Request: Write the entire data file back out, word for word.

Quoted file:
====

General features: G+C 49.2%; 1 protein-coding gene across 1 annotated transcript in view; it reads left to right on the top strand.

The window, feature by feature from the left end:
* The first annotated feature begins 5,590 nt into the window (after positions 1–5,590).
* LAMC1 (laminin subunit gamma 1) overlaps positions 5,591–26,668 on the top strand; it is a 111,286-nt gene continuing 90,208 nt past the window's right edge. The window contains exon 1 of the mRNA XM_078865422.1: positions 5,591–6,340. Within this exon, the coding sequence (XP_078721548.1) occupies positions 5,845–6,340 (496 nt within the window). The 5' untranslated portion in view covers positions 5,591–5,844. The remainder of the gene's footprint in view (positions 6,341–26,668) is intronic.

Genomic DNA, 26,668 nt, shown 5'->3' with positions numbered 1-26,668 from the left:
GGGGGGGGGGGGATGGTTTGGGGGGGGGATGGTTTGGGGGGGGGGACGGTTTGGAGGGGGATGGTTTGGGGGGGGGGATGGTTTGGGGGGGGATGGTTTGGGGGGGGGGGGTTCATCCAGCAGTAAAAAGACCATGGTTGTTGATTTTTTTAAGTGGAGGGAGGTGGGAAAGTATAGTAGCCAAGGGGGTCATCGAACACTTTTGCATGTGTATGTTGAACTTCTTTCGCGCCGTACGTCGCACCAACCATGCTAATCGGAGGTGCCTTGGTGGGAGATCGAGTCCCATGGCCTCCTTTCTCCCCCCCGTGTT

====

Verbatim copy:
General features: G+C 49.2%; 1 protein-coding gene across 1 annotated transcript in view; it reads left to right on the top strand.

The window, feature by feature from the left end:
* The first annotated feature begins 5,590 nt into the window (after positions 1–5,590).
* LAMC1 (laminin subunit gamma 1) overlaps positions 5,591–26,668 on the top strand; it is a 111,286-nt gene continuing 90,208 nt past the window's right edge. The window contains exon 1 of the mRNA XM_078865422.1: positions 5,591–6,340. Within this exon, the coding sequence (XP_078721548.1) occupies positions 5,845–6,340 (496 nt within the window). The 5' untranslated portion in view covers positions 5,591–5,844. The remainder of the gene's footprint in view (positions 6,341–26,668) is intronic.

Genomic DNA, 26,668 nt, shown 5'->3' with positions numbered 1-26,668 from the left:
GGGGGGGGGGGGATGGTTTGGGGGGGGGATGGTTTGGGGGGGGGGACGGTTTGGAGGGGGATGGTTTGGGGGGGGGGATGGTTTGGGGGGGGATGGTTTGGGGGGGGGGGGTTCATCCAGCAGTAAAAAGACCATGGTTGTTGATTTTTTTAAGTGGAGGGAGGTGGGAAAGTATAGTAGCCAAGGGGGTCATCGAACACTTTTGCATGTGTATGTTGAACTTCTTTCGCGCCGTACGTCGCACCAACCATGCTAATCGGAGGTGCCTTGGTGGGAGATCGAGTCCCATGGCCTCCTTTCTCCCCCCCGTGTT